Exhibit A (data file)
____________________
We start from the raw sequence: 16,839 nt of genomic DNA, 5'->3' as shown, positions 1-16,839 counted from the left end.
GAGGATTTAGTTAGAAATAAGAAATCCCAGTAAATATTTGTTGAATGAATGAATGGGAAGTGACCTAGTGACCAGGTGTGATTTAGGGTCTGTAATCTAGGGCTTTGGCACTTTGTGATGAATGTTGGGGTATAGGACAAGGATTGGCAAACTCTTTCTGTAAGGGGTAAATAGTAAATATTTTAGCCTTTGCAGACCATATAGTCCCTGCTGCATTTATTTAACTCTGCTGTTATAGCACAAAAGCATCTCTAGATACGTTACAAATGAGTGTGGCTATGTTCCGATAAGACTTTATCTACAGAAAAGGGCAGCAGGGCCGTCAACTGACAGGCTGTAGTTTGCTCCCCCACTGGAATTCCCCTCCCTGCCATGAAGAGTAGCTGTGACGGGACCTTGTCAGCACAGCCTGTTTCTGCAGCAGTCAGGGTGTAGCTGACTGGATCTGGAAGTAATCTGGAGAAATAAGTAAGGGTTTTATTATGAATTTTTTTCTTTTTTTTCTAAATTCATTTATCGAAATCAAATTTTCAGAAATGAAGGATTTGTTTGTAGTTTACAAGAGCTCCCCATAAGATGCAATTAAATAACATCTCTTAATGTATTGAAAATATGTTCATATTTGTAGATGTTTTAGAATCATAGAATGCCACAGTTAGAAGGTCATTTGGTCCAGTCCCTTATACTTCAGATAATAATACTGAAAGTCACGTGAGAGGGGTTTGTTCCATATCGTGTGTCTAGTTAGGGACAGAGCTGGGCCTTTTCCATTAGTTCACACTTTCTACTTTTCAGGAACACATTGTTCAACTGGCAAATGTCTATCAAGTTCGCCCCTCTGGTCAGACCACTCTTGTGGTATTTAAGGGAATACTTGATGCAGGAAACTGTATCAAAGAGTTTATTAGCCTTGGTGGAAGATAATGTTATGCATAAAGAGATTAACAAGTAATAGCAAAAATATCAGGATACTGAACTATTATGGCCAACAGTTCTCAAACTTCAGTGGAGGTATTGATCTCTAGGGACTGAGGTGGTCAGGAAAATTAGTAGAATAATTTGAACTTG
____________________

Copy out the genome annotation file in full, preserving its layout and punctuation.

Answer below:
We start from the raw sequence: 16,839 nt of genomic DNA, 5'->3' as shown, positions 1-16,839 counted from the left end.
GAGGATTTAGTTAGAAATAAGAAATCCCAGTAAATATTTGTTGAATGAATGAATGGGAAGTGACCTAGTGACCAGGTGTGATTTAGGGTCTGTAATCTAGGGCTTTGGCACTTTGTGATGAATGTTGGGGTATAGGACAAGGATTGGCAAACTCTTTCTGTAAGGGGTAAATAGTAAATATTTTAGCCTTTGCAGACCATATAGTCCCTGCTGCATTTATTTAACTCTGCTGTTATAGCACAAAAGCATCTCTAGATACGTTACAAATGAGTGTGGCTATGTTCCGATAAGACTTTATCTACAGAAAAGGGCAGCAGGGCCGTCAACTGACAGGCTGTAGTTTGCTCCCCCACTGGAATTCCCCTCCCTGCCATGAAGAGTAGCTGTGACGGGACCTTGTCAGCACAGCCTGTTTCTGCAGCAGTCAGGGTGTAGCTGACTGGATCTGGAAGTAATCTGGAGAAATAAGTAAGGGTTTTATTATGAATTTTTTTCTTTTTTTTCTAAATTCATTTATCGAAATCAAATTTTCAGAAATGAAGGATTTGTTTGTAGTTTACAAGAGCTCCCCATAAGATGCAATTAAATAACATCTCTTAATGTATTGAAAATATGTTCATATTTGTAGATGTTTTAGAATCATAGAATGCCACAGTTAGAAGGTCATTTGGTCCAGTCCCTTATACTTCAGATAATAATACTGAAAGTCACGTGAGAGGGGTTTGTTCCATATCGTGTGTCTAGTTAGGGACAGAGCTGGGCCTTTTCCATTAGTTCACACTTTCTACTTTTCAGGAACACATTGTTCAACTGGCAAATGTCTATCAAGTTCGCCCCTCTGGTCAGACCACTCTTGTGGTATTTAAGGGAATACTTGATGCAGGAAACTGTATCAAAGAGTTTATTAGCCTTGGTGGAAGATAATGTTATGCATAAAGAGATTAACAAGTAATAGCAAAAATATCAGGATACTGAACTATTATGGCCAACAGTTCTCAAACTTCAGTGGAGGTATTGATCTCTAGGGACTGAGGTGGTCAGGAAAATTAGTAGAATAATTTGAACTTG